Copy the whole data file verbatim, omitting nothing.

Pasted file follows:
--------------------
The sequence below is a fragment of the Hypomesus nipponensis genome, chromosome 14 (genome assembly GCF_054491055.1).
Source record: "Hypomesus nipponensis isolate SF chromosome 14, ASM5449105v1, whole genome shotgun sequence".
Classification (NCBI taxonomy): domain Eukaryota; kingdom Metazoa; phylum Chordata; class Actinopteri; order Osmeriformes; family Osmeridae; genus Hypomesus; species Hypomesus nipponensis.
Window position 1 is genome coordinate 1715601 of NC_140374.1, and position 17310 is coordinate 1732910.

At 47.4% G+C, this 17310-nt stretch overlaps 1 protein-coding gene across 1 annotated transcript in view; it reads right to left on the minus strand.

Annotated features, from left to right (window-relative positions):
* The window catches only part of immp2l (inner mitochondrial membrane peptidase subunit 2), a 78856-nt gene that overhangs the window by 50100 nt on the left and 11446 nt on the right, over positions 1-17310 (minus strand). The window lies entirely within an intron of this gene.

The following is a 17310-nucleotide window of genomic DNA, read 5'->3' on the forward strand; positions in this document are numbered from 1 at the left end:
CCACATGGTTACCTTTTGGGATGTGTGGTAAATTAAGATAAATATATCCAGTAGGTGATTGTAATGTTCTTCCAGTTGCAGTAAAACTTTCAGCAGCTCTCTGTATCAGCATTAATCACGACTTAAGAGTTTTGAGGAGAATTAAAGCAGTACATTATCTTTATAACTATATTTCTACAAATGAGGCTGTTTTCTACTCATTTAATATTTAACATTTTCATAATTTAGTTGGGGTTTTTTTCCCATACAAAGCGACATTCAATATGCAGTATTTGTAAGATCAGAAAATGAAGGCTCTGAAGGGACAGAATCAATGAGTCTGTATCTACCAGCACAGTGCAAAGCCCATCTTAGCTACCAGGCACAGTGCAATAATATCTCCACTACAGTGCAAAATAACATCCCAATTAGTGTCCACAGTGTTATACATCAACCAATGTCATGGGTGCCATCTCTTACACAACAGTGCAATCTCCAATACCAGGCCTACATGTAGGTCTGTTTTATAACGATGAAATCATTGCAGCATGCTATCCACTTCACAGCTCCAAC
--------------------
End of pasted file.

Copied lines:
The sequence below is a fragment of the Hypomesus nipponensis genome, chromosome 14 (genome assembly GCF_054491055.1).
Source record: "Hypomesus nipponensis isolate SF chromosome 14, ASM5449105v1, whole genome shotgun sequence".
Classification (NCBI taxonomy): domain Eukaryota; kingdom Metazoa; phylum Chordata; class Actinopteri; order Osmeriformes; family Osmeridae; genus Hypomesus; species Hypomesus nipponensis.
Window position 1 is genome coordinate 1715601 of NC_140374.1, and position 17310 is coordinate 1732910.

At 47.4% G+C, this 17310-nt stretch overlaps 1 protein-coding gene across 1 annotated transcript in view; it reads right to left on the minus strand.

Annotated features, from left to right (window-relative positions):
* The window catches only part of immp2l (inner mitochondrial membrane peptidase subunit 2), a 78856-nt gene that overhangs the window by 50100 nt on the left and 11446 nt on the right, over positions 1-17310 (minus strand). The window lies entirely within an intron of this gene.

The following is a 17310-nucleotide window of genomic DNA, read 5'->3' on the forward strand; positions in this document are numbered from 1 at the left end:
CCACATGGTTACCTTTTGGGATGTGTGGTAAATTAAGATAAATATATCCAGTAGGTGATTGTAATGTTCTTCCAGTTGCAGTAAAACTTTCAGCAGCTCTCTGTATCAGCATTAATCACGACTTAAGAGTTTTGAGGAGAATTAAAGCAGTACATTATCTTTATAACTATATTTCTACAAATGAGGCTGTTTTCTACTCATTTAATATTTAACATTTTCATAATTTAGTTGGGGTTTTTTTCCCATACAAAGCGACATTCAATATGCAGTATTTGTAAGATCAGAAAATGAAGGCTCTGAAGGGACAGAATCAATGAGTCTGTATCTACCAGCACAGTGCAAAGCCCATCTTAGCTACCAGGCACAGTGCAATAATATCTCCACTACAGTGCAAAATAACATCCCAATTAGTGTCCACAGTGTTATACATCAACCAATGTCATGGGTGCCATCTCTTACACAACAGTGCAATCTCCAATACCAGGCCTACATGTAGGTCTGTTTTATAACGATGAAATCATTGCAGCATGCTATCCACTTCACAGCTCCAAC